Peeling potatoes was a rather enjoyable experience, especially since the aroma of Oriental Glazed Chicken filled the air. The science center’s kitchen has some of the best smells on a daily basis, including, but not limited to: French Toast, Chocolate Chip Cookies, Pumpkin Pie Tarts, Cinnamon Rolls, Chocolate Cake, Banana Bread, and Berry Crumble.
The orientation packet wasn’t kidding when it stated, ”You will not lose weight while you are here.”
Another part of the exhausting is something I wasn’t prepared for at all: The Northern Lights.
Here in Churchill, the Northern Lights fill the night sky on a regular basis. They are stunning and awesome and I find myself in a constant fear of missing out when the Lights are doing. Thank goodness for cloudy days because then there’s no expectation whatsoever about seeing the lights in their full glory and I can get to bed at a decent time.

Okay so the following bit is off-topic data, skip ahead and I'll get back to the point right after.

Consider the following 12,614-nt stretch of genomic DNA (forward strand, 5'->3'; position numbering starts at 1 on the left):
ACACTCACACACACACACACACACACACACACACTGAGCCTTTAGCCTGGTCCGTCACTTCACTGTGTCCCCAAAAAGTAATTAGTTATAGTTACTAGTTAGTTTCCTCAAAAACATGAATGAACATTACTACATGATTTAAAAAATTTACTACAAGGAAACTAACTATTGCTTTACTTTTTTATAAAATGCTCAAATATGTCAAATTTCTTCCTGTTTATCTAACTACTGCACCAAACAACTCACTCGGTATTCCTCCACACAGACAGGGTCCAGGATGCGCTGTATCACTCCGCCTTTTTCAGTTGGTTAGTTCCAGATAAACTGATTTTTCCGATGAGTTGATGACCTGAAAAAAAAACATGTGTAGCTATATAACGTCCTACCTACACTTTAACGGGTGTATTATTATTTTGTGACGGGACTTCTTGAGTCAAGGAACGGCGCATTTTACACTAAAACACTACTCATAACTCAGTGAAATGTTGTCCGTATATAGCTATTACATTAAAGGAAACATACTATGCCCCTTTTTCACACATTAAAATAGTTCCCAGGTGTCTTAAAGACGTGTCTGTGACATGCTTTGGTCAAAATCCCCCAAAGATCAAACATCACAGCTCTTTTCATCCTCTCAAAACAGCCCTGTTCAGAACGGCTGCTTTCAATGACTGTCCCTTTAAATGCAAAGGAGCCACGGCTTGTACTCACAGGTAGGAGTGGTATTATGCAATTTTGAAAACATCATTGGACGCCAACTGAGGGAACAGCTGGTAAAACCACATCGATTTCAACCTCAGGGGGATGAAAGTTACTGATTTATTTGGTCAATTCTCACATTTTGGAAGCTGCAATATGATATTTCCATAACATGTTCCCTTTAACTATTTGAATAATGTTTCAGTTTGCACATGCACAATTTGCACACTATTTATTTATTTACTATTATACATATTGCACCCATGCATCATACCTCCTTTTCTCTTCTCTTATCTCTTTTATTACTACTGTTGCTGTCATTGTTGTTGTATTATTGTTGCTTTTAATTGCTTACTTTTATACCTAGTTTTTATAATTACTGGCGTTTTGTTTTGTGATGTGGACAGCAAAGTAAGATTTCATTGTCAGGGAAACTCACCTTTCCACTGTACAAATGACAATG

Also interesting to note, the Northern Lights are one of the greatest PR campaigns of the travel industry.
The colors that you see popping out in photographs, may or may not be visible to the naked eye. A lot of times, the greens, blues, and pinks can only be captured through a camera lens. These pictures look nothing like what we were actually viewing in the sky, which were shades of wispy white and grey, with just a light tinge of green every so often.
I have yet been able to capture any of the Northern Lights on my camera phone since a Pixel 2 doesn’t have a professional setting mode. Shout out to my fabulous roommate Rachael for sharing the above photos with me. Just for comparison purposes, here’s two of my Northern Lights photos:
Now, on to the exhilarating! Check out this sunrise.
And how about this sunset?
The town of Churchill is interesting in and of itself, and I am fascinated with how this town of about 900 people coexists with polar bears. For example, there is the 675-BEAR alert system that you call if you see a polar bear.
There are also places, like this boat, designed as safehouses for you to hide whenever you encounter a wandering bear in town.
If you’re wondering if I’ve seen any polar bears yet, the answer is YES! I’m saving that experience for my next blog post, but here’s a sneak peak in the meantime: